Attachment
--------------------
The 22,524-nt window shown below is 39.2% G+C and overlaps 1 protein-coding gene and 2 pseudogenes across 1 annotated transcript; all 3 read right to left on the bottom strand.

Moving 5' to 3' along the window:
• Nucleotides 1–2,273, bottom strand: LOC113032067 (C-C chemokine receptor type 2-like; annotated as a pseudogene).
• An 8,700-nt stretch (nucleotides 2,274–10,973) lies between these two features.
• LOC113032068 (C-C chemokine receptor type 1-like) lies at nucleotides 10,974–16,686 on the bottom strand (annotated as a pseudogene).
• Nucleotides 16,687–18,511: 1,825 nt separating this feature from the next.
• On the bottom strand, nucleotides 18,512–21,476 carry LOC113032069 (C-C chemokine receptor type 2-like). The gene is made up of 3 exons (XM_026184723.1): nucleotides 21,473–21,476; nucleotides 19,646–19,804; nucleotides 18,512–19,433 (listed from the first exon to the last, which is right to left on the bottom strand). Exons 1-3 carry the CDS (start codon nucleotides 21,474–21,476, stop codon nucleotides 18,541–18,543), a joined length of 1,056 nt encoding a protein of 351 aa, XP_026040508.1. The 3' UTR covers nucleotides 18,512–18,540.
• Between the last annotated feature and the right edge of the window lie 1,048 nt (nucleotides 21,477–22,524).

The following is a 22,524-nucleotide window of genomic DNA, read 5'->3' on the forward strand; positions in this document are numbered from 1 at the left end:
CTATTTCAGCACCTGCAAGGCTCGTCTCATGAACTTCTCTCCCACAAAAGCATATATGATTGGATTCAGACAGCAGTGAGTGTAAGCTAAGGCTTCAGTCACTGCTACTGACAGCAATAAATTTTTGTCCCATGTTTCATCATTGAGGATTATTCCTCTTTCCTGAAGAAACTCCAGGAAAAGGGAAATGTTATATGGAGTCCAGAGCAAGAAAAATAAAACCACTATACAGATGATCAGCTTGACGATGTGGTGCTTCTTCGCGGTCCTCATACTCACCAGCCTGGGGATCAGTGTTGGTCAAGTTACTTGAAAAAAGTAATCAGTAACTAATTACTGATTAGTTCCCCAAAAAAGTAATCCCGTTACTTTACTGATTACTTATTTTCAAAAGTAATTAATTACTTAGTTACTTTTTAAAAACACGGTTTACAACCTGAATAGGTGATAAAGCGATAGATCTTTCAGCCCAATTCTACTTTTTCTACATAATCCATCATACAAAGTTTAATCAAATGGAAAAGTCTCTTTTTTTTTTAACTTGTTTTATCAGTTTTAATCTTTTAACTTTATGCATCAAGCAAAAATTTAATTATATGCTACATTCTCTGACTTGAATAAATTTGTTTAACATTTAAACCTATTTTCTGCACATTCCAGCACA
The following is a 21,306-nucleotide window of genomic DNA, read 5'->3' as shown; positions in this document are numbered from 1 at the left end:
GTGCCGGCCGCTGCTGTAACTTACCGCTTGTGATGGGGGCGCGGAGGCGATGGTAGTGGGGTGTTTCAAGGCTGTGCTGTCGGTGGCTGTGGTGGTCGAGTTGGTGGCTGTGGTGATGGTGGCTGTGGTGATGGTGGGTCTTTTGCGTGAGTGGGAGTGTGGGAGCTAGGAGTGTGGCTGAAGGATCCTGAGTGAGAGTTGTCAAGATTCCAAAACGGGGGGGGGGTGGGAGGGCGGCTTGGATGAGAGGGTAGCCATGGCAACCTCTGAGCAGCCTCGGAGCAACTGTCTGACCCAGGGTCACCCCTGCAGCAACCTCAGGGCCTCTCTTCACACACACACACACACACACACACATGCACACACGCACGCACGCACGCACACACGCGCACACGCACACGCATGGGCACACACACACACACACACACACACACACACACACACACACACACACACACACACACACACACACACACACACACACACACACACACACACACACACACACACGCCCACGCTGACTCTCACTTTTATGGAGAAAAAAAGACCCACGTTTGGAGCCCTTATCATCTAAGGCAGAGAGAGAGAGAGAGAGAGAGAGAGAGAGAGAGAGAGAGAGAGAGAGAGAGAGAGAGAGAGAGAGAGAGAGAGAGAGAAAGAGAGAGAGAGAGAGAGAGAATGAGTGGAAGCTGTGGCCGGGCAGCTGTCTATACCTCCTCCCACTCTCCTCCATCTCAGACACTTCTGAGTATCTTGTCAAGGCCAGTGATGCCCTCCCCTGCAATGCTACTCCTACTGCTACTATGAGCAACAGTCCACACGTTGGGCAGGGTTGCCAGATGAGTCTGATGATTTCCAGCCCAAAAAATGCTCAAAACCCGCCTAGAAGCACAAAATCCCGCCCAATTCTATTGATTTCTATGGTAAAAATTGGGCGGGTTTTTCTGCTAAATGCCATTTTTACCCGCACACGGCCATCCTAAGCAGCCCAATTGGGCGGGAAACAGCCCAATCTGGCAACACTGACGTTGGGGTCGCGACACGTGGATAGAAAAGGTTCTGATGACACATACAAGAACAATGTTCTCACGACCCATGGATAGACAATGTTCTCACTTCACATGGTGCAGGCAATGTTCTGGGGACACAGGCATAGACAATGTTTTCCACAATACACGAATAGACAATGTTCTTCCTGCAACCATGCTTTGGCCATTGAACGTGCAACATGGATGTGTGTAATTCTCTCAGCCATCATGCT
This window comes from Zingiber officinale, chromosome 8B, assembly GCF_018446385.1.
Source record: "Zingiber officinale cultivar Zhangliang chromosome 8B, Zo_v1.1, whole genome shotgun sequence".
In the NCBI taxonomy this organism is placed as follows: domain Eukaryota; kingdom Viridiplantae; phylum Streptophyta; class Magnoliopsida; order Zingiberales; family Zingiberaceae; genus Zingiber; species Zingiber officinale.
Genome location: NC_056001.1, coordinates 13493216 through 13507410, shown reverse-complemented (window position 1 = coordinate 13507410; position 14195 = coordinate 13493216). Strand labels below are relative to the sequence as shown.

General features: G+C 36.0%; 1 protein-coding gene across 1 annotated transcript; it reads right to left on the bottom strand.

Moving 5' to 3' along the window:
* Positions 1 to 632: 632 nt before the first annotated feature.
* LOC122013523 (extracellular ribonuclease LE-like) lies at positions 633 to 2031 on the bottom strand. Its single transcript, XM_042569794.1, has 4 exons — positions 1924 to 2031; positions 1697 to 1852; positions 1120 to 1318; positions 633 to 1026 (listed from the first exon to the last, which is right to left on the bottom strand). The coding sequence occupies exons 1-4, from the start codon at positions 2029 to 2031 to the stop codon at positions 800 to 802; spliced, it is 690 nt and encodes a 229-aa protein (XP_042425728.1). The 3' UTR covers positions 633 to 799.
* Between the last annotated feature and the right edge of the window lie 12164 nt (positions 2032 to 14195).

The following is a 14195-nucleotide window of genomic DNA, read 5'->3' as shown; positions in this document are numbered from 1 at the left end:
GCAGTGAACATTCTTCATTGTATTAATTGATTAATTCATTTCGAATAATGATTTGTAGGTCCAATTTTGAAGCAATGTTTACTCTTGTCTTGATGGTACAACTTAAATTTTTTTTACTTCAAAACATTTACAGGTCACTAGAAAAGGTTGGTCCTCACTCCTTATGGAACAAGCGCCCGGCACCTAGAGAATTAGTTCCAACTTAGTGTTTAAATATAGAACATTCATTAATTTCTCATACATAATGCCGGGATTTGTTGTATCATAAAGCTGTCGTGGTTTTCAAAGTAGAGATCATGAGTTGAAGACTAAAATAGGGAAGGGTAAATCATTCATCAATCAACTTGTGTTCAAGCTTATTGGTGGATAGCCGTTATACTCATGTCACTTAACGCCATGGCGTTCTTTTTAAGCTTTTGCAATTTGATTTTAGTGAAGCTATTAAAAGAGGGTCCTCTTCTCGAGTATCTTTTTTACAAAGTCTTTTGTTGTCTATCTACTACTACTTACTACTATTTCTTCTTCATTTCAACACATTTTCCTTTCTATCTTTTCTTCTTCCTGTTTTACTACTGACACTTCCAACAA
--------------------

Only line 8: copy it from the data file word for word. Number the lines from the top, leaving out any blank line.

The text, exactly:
• Between the last annotated feature and the right edge of the window lie 1,048 nt (nucleotides 21,477–22,524).